Monday, 9 May 2016

Buson and the Wife

I wanted to write this short piece to answer some points that came up on twitter the other day. A discussion broke out after I stated one of my favourite Buson haiku is:

The main argument against the validity of this piece is anchored by the fact that not only was Buson’s wife still alive at the time of composition, but that she lived another 30 years after. This naturally develops into the argument of authenticity in haiku and how the haijin should write exclusively from experience. Now I’ve butchered the argument down to size here for the sake of brevity but I think the point comes across.
Firstly I kind of agree with this sentiment although I would encourage people to test and look at the limits of this ideology and the other principles of haiku. I’m not going to say what I think Buson was doing is right or wrong what I will say is that this poem hits me like a blow to the head and that to me is very real. That is a direct emotive experience. It feels no more real or nonreal than, for example, Issa’s dew drop poem, invoked by the loss of his daughter:

this dewdrop world
a dewdrop world...
and yet...

Personally I have reconciled certain feelings from direct experiences into others. For instance I feel homesick at least once a week, I’m hardly going to write directly on this experience over and over. But with this sense of longing I can, and do, express it in other ways. Not seeing my Father for six months at a time is sometimes like he has passed away or is sick. I grieve ever so slightly the way I do for people I have actually lost.
As readers we do this all the time. Buson’s ‘wife’ or Issa’s child are two experiences I have felt. And yet they strike me in relation to things I have felt rather than their direct experiences. The loss of a child or a wife is something that I’ve never felt but I have felt loss in other ways and this is how I transliterate this emotion. Would it honestly be that much of a crime for the haijin to do the same?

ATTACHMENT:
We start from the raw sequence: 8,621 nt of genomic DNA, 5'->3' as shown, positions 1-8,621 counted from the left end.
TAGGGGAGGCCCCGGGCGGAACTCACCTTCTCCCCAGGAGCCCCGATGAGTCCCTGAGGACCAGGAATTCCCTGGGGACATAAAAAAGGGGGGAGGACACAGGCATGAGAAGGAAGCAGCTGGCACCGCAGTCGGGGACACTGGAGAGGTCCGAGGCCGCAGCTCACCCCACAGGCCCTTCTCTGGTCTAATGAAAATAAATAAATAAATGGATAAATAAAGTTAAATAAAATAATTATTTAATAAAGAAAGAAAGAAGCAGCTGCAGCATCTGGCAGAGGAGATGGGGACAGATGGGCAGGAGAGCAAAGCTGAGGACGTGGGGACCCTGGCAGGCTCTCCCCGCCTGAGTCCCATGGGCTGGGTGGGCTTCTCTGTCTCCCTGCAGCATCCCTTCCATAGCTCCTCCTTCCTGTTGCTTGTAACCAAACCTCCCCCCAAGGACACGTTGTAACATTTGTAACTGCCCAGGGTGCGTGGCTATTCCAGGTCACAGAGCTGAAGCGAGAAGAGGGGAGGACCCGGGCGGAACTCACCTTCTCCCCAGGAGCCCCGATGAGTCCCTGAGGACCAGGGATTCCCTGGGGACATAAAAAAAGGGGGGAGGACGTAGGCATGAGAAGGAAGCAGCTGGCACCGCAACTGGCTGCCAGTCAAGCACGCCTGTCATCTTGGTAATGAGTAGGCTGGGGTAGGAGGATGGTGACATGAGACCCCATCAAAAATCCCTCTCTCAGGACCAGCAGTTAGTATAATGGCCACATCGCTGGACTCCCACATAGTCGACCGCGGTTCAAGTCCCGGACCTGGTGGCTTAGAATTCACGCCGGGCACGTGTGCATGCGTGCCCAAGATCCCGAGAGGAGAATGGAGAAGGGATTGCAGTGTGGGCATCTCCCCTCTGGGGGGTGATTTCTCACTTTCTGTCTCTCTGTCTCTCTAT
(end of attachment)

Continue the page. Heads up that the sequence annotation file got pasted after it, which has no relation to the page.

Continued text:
All translations are my own.
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this fleeting body reveals the light

Mabel Royds, Dandelions, 1932

Tuesday, 3 May 2016

Glasgow Wander (Mount Florida to Newlands Park)

So here's something a little different for this blog. Seen as Spring is hitting its stride it's good to get out and walk. So here's a nice short one I like in Glasgow.
Exit the station onto Battlefield Road. Cross the road and follow Brisbane St all the way down to the White Cart Water. On the particular stretch I've repeatedly seen Kingfishers. Today I saw the resident Goosanders - 2 male. 

Follow the river round till you come to a footbridge. On your right is the Weirs cricket Ground. Cross the footbridge and follow Kintore Road. Go under a railway bridge crossing over Newlands Rd. You'll meet a small green space with a play ground with crossing paths take either onto Monreith Road. Take a right and continue onto Langside Rd then take a left. Go passed the bowling green cross the road and take the first right onto Quadrant Road. Take the first right again on to Carlaverock Rd. At the end of the road you can see Newlands Park. 
Right now the pond has frogspawn. Daffodils are in bloom. Cherry trees are pink. It's a small understated park. Take your time here if you want. Lots of benches and a relaxing atmosphere. 
On the way back take a slightly different route that allows a little more time along the White Cart
In front of the Newlands church a cherry tree blooms. The contrast of pink blossom on sallow sandstone is quite striking. The river rambles on and a short stroll through a tenement street brings you back to Weir's bridge and you can follow the route back to the station